The latest yearly adventure from Activision has gone back to World War II. Call of Duty: WWII was released on November 3rd, 2017 for Xbox One, PS4, and PC. Was it worth returning too after seven years? Let’s find out…
I will admit I haven’t played a Call of Duty game since 2010’s Black Ops and before that Call of Duty 1 & 2 from the early 2000s. You can say I am an old school CoD player, not a fan of the series who buys every release each year. So I have experience with the franchise, but not with the recent titles. I wanted to return to Call of Duty because they were finally going back to their roots, World War II. But after playing it, CoD: WWII still feels like recent CoDs and very little has changed.
Let’s start with the campaign, the game starts off being narrated by Private First Class Ronald “Red” Daniels. This is the character you will be playing, as you’ll see the game through his eyes. You are introduced to your squad mates before the launch of D-Day as they play a game of cards. After a quick briefing, you are then thrown into the thick of it. Once the doors of the landing boats open, all hell breaks loose. I was interested at this point in the game. Something about the landings of D-Day gets me emotional. What those men went through to beat back the Nazi regime. That is why they call them the greatest generation, they got shit done and went through hell to accomplish it. But instead of showing how brutal and hell war is, this is where the game quickly falls apart.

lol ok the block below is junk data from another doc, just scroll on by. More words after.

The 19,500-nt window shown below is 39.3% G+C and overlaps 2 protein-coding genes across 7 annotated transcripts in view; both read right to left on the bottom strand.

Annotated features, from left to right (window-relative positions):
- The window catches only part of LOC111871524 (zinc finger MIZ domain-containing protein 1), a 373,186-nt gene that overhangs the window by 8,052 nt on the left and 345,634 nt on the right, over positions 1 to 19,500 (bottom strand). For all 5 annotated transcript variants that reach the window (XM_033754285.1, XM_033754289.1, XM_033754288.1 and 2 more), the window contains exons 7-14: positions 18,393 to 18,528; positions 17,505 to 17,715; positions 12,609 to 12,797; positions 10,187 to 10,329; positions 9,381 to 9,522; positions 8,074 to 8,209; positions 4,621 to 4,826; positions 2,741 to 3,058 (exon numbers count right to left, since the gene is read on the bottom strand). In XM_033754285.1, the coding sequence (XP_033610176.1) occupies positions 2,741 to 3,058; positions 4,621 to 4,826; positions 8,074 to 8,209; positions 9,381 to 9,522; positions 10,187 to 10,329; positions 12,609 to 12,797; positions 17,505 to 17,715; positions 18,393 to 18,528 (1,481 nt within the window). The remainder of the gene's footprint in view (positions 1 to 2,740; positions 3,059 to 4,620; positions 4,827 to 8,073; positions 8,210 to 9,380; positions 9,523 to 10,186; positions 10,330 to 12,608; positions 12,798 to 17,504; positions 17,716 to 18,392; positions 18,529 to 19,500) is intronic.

The Call of Dutyisms come into play right from the start, go the wrong way on the beach invasion and get killed. Stupid QTE (Quick-Time Events) moments take you out of the war, and always being a one-man army against the enemy doesn’t feel real enough. They even had to throw in some stupid drama from the Sergeant of your squad. He is supposed to be the antagonist of the game. I would have much rather the Nazi regime be the antagonist, but I guess every Call of Duty these days have to have a bad guy you can see and hear. This created a lot of drama that just didn’t need to be there and got boring and predictable fast. But at least they got rid of one staple of the series, regenerating health. No longer can you hide behind walls and regain health. You have to find health packs or ask your squad mates to give you some. These health packs can be saved and used at any time to heal your self. Really, this was the only change I found in the campaign. But felt it didn’t really work out so well.
With the one-man army situations the game throws you into, again and again, your squad mates are rarely around you, so when you need that health pack, you have to stop fighting and go find them. Or press forward down the linear path till they meet up with you again. This change to the health system wasn’t implemented well and felt like they were just checking another box off of their list of features to add to the game. The only fun parts I had was with the one mission where you play as the French resistance fighter. During this mission, you had to remember your cover or the mission failed. A welcome change to the linear gameplay. The other sections that were really fun were the last few missions. Battle of the Bulge was my favorite. It felt as if you were there, in the war. This is when Call of Duty: WWII was at it’s best. But the drama, QTE, and one-man army linear gameplay brought down the rest of the campaign. Overall it was one of the most disappointing campaigns since Battlefield 1. If they had more sections like the Battle of the Bulge, then I could have recommended the campaign.